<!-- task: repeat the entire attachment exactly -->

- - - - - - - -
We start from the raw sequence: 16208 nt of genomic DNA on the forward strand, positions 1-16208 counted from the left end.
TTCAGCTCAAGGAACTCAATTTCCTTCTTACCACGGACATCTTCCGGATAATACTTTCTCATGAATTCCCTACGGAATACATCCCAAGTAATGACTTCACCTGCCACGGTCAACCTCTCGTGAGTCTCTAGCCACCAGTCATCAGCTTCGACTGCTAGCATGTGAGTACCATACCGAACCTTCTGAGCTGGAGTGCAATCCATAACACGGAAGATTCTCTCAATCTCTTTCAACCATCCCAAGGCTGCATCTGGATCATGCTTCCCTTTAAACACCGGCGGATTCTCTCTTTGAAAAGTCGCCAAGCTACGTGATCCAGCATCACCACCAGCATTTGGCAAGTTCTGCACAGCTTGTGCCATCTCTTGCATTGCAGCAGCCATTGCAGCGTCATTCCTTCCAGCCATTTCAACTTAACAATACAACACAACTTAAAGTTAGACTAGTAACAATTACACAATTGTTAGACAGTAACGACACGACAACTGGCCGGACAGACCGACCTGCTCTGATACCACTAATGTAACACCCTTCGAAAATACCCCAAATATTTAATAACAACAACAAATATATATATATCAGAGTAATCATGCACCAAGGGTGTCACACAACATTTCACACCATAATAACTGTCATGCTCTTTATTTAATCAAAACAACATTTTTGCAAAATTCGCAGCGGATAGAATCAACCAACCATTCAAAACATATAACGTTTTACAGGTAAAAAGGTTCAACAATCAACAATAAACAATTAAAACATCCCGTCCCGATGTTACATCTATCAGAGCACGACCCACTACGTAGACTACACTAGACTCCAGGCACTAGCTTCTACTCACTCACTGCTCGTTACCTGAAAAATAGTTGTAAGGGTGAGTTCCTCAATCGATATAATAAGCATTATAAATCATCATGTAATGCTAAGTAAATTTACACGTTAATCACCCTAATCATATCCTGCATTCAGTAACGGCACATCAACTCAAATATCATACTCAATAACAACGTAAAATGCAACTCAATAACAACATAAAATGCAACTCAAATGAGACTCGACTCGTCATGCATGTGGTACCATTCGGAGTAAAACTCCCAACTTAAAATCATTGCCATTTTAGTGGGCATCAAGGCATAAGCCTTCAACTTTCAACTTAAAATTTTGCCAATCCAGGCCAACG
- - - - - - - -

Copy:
We start from the raw sequence: 16208 nt of genomic DNA on the forward strand, positions 1-16208 counted from the left end.
TTCAGCTCAAGGAACTCAATTTCCTTCTTACCACGGACATCTTCCGGATAATACTTTCTCATGAATTCCCTACGGAATACATCCCAAGTAATGACTTCACCTGCCACGGTCAACCTCTCGTGAGTCTCTAGCCACCAGTCATCAGCTTCGACTGCTAGCATGTGAGTACCATACCGAACCTTCTGAGCTGGAGTGCAATCCATAACACGGAAGATTCTCTCAATCTCTTTCAACCATCCCAAGGCTGCATCTGGATCATGCTTCCCTTTAAACACCGGCGGATTCTCTCTTTGAAAAGTCGCCAAGCTACGTGATCCAGCATCACCACCAGCATTTGGCAAGTTCTGCACAGCTTGTGCCATCTCTTGCATTGCAGCAGCCATTGCAGCGTCATTCCTTCCAGCCATTTCAACTTAACAATACAACACAACTTAAAGTTAGACTAGTAACAATTACACAATTGTTAGACAGTAACGACACGACAACTGGCCGGACAGACCGACCTGCTCTGATACCACTAATGTAACACCCTTCGAAAATACCCCAAATATTTAATAACAACAACAAATATATATATATCAGAGTAATCATGCACCAAGGGTGTCACACAACATTTCACACCATAATAACTGTCATGCTCTTTATTTAATCAAAACAACATTTTTGCAAAATTCGCAGCGGATAGAATCAACCAACCATTCAAAACATATAACGTTTTACAGGTAAAAAGGTTCAACAATCAACAATAAACAATTAAAACATCCCGTCCCGATGTTACATCTATCAGAGCACGACCCACTACGTAGACTACACTAGACTCCAGGCACTAGCTTCTACTCACTCACTGCTCGTTACCTGAAAAATAGTTGTAAGGGTGAGTTCCTCAATCGATATAATAAGCATTATAAATCATCATGTAATGCTAAGTAAATTTACACGTTAATCACCCTAATCATATCCTGCATTCAGTAACGGCACATCAACTCAAATATCATACTCAATAACAACGTAAAATGCAACTCAATAACAACATAAAATGCAACTCAAATGAGACTCGACTCGTCATGCATGTGGTACCATTCGGAGTAAAACTCCCAACTTAAAATCATTGCCATTTTAGTGGGCATCAAGGCATAAGCCTTCAACTTTCAACTTAAAATTTTGCCAATCCAGGCCAACG